Trades – My First Option Contract – Intel Corporation (INTC) Covered Call

I will be the first to admit it; I am a rookie at options trading. No doubt about it! But learning is the name of the game. I have learned a tremendous amount by reading the options trading posts by All About Interest, Passive Income Pursuit, and Brick by Brick Investing. My foundation for investing won’t be changing at this point. I am focused on long-term dividend and passive income growth. With that, I think selling options can be a successful way to provide additional gains on your investment, or provide a discounted cost basis on a stock you would like to own as a long-term hold.

One could reasonably equate learning about options trading to learning how to ride a bike. However, much like learning to ride a bike, until you get on and start pedaling, you won’t actually figure out how to ride. But unlike being foolish and learning to ride without a helmet, I plan on being conservative, utilizing money and equities I am comfortable with adding the additional option risk.

Intel Corporation – Covered Call

Just before the end of 2012, I sold my first covered call. With an expiration date of February 16, 2013, I sold a $22 call for $0.26 per share, resulting in a net premium of $16.29 with trading costs of $9.71. (HOLY SMOKES! Watch your expenses and how they factor into any trade. I have switched my options trading account to another brokerage as a result of this.)!

My expectation for Intel was that they would remain flat, to down, given the end of year “fiscal cliff” and uncertainty with their revenues, thus justifying my option. My cost basis for the shares is $21.22 per share.

Possible outcomes:

INTC trades for less than $22: I will keep the stock and the option premium. Given a 52 day window on the option, repeating this transaction for the entire year would have net me a whopping 5.3% return and will reduce my overall cost basis of my 130 shares of INTC to $21.09.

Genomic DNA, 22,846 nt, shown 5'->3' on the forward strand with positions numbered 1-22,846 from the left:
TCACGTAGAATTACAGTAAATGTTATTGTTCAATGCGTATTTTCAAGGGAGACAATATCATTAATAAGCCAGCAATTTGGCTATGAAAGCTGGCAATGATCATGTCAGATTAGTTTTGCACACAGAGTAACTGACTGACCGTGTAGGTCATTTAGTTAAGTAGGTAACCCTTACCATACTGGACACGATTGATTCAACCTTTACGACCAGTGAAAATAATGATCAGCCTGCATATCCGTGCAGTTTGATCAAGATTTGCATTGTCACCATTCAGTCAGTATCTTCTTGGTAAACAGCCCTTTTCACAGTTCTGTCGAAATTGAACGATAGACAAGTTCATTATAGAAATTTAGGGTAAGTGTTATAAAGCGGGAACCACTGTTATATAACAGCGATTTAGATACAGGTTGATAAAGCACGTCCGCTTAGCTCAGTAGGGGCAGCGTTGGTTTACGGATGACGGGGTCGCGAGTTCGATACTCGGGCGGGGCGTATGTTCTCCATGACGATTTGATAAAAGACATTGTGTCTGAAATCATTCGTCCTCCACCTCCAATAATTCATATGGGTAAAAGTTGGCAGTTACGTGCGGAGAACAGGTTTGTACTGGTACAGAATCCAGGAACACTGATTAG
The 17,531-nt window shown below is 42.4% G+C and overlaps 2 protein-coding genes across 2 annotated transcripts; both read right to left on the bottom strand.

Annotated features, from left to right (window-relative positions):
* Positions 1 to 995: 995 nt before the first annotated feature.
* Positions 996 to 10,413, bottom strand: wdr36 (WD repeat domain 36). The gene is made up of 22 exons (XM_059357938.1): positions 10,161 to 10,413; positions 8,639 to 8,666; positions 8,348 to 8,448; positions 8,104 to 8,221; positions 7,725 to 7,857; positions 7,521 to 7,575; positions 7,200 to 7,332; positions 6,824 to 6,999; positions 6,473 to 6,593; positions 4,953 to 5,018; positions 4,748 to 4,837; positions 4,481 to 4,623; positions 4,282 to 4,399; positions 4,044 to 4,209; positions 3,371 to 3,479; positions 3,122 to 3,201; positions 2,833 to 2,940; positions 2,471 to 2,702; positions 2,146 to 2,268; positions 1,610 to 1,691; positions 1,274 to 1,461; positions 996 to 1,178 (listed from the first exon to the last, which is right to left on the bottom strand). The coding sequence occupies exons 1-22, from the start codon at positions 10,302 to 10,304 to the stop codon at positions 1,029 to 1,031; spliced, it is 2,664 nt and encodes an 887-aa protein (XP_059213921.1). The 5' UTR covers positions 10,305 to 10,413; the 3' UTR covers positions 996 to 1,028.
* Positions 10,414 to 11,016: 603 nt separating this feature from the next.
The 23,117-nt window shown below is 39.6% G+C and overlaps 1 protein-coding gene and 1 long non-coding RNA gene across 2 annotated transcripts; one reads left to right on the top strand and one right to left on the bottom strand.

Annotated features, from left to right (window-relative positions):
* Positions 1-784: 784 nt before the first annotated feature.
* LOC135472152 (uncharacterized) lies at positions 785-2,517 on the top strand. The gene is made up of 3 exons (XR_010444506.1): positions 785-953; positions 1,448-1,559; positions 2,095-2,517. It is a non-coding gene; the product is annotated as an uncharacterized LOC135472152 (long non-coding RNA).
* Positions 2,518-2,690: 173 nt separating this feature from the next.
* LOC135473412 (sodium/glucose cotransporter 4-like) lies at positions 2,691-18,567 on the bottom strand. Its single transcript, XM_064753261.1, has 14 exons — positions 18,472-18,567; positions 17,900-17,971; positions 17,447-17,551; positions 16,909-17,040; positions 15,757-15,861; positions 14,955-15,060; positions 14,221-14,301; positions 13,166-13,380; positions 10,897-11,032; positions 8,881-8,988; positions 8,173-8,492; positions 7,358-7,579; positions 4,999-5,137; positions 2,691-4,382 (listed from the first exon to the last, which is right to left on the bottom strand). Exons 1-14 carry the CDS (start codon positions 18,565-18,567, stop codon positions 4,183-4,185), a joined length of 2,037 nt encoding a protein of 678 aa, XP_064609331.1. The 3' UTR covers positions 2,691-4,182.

INTC trades for more than $22: My shares will get called away; I will keep the option premium and the capital gains. Given a cost basis of $21.22, I will net a return of $94.29, based on the capital gains and option premium. This transaction would result in an annualized 31.1% gain.

In hindsight, this wasn’t the best trade, but a learning experience nevertheless. While no one can predict the future, it appears that the first outcome will likely occur, and my option will expire. As of February 8th, with five trading days left in the option period, INTC closed at $21.00. Going forward, I will be making transactions less on gut calls, and with more analysis to ensure that my total return is worth the risk regardless of the outcome.

What lessons did you first learn while trading options?

Full Disclosure: Long and Short INTC

If you enjoyed this post, subscribe below to get to receive new posts by email.

Comments

  1. Congrats for taking the plunge on your first options trade. By selling the call you risked upside potential in order to squeak out a small profit. At least you learned something and it didn’t cost you money this time. My fees ate into a lot of my options profit last year, over 15%. That’s why this year I’m trying to trade options with higher premiums. I typically only like to sell puts but if I’m willing to trim or lose shares of a company I will sell a call. I look forward to seeing more of your trades.

    • writing2reality says:

      Thanks AAI! Certainly wasn’t my best performance, but I was able to get the feet wet! I have a couple more posts in the pipeline for my most recent two trades, both puts, as well as a brokerage cost comparison. There are some significant dollars to be kept, or lost, just by changing your broker. As far as selling future calls, I will be willing to do so provided that net premium and strike price are something that will “limit” my gains in a better manner than the above transaction.

  2. I know I stumbled my way into options. But with a just a bit of practice and looking at where something went wrong you can make pretty quick improvement. I prefer to just sell puts, although if I’m looking to pare down a position then I have no problem selling calls. I really need to open up another account for my options. The big thing I struggle with right now is when to close out a position. For example the recent KO put that I sold I could have bought back and captured 43% of the premium in about 12% of the days giving a total gain of 1.58% annualized to 41%. I ended up deciding to hold off, although closing out the put would have freed up that $3750 to use for other purchases or puts.

    I need to open up an options account with another brokerage because like you said if you’re selling 1 or 2 option contracts the commission/fees eats up a lot of the profits.

    And thanks for the mention. Congrats on your first option and I’ll be looking forward to see what else you’ve dabbled in.

    • writing2reality says:

      Stumbling would be the best way to describe the first go of it! :) And yes, knowing when to pull the plug, on any investment, is really the hardest decision. How much of a gain is the right gain to lock in? Me? I have no idea!

      As far as the expenses go, I have a post coming out on Wednesday morning that will lay some of those costs out nicely, and do a simple brokerage comparison.